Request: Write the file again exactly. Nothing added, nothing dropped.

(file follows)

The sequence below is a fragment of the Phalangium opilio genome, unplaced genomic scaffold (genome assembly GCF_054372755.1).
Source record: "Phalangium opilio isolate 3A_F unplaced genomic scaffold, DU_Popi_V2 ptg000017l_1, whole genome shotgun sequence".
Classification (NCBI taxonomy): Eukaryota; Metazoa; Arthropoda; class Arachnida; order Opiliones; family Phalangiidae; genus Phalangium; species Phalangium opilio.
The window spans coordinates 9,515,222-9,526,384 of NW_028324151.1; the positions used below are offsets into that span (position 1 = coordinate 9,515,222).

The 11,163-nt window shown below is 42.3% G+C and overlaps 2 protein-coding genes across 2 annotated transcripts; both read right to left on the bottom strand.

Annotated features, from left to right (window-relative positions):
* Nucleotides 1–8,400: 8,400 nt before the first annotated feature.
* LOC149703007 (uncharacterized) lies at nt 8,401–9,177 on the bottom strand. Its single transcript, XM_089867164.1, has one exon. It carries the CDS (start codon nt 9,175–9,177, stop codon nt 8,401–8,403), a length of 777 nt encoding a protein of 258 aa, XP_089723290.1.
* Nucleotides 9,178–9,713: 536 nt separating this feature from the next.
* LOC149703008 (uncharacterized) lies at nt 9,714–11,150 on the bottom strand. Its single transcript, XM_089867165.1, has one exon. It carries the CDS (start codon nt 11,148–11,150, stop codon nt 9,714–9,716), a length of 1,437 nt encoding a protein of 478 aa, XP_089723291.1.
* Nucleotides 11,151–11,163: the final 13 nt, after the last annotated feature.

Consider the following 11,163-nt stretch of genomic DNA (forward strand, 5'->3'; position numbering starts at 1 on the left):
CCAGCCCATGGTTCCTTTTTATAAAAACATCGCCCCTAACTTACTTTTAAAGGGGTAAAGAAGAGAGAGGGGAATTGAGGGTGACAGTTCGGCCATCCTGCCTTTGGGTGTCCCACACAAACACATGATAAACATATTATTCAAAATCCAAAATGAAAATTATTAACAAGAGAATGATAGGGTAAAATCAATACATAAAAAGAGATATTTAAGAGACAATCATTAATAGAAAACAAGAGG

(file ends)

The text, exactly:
The sequence below is a fragment of the Phalangium opilio genome, unplaced genomic scaffold (genome assembly GCF_054372755.1).
Source record: "Phalangium opilio isolate 3A_F unplaced genomic scaffold, DU_Popi_V2 ptg000017l_1, whole genome shotgun sequence".
Classification (NCBI taxonomy): Eukaryota; Metazoa; Arthropoda; class Arachnida; order Opiliones; family Phalangiidae; genus Phalangium; species Phalangium opilio.
The window spans coordinates 9,515,222-9,526,384 of NW_028324151.1; the positions used below are offsets into that span (position 1 = coordinate 9,515,222).

The 11,163-nt window shown below is 42.3% G+C and overlaps 2 protein-coding genes across 2 annotated transcripts; both read right to left on the bottom strand.

Annotated features, from left to right (window-relative positions):
* Nucleotides 1–8,400: 8,400 nt before the first annotated feature.
* LOC149703007 (uncharacterized) lies at nt 8,401–9,177 on the bottom strand. Its single transcript, XM_089867164.1, has one exon. It carries the CDS (start codon nt 9,175–9,177, stop codon nt 8,401–8,403), a length of 777 nt encoding a protein of 258 aa, XP_089723290.1.
* Nucleotides 9,178–9,713: 536 nt separating this feature from the next.
* LOC149703008 (uncharacterized) lies at nt 9,714–11,150 on the bottom strand. Its single transcript, XM_089867165.1, has one exon. It carries the CDS (start codon nt 11,148–11,150, stop codon nt 9,714–9,716), a length of 1,437 nt encoding a protein of 478 aa, XP_089723291.1.
* Nucleotides 11,151–11,163: the final 13 nt, after the last annotated feature.

Consider the following 11,163-nt stretch of genomic DNA (forward strand, 5'->3'; position numbering starts at 1 on the left):
CCAGCCCATGGTTCCTTTTTATAAAAACATCGCCCCTAACTTACTTTTAAAGGGGTAAAGAAGAGAGAGGGGAATTGAGGGTGACAGTTCGGCCATCCTGCCTTTGGGTGTCCCACACAAACACATGATAAACATATTATTCAAAATCCAAAATGAAAATTATTAACAAGAGAATGATAGGGTAAAATCAATACATAAAAAGAGATATTTAAGAGACAATCATTAATAGAAAACAAGAGG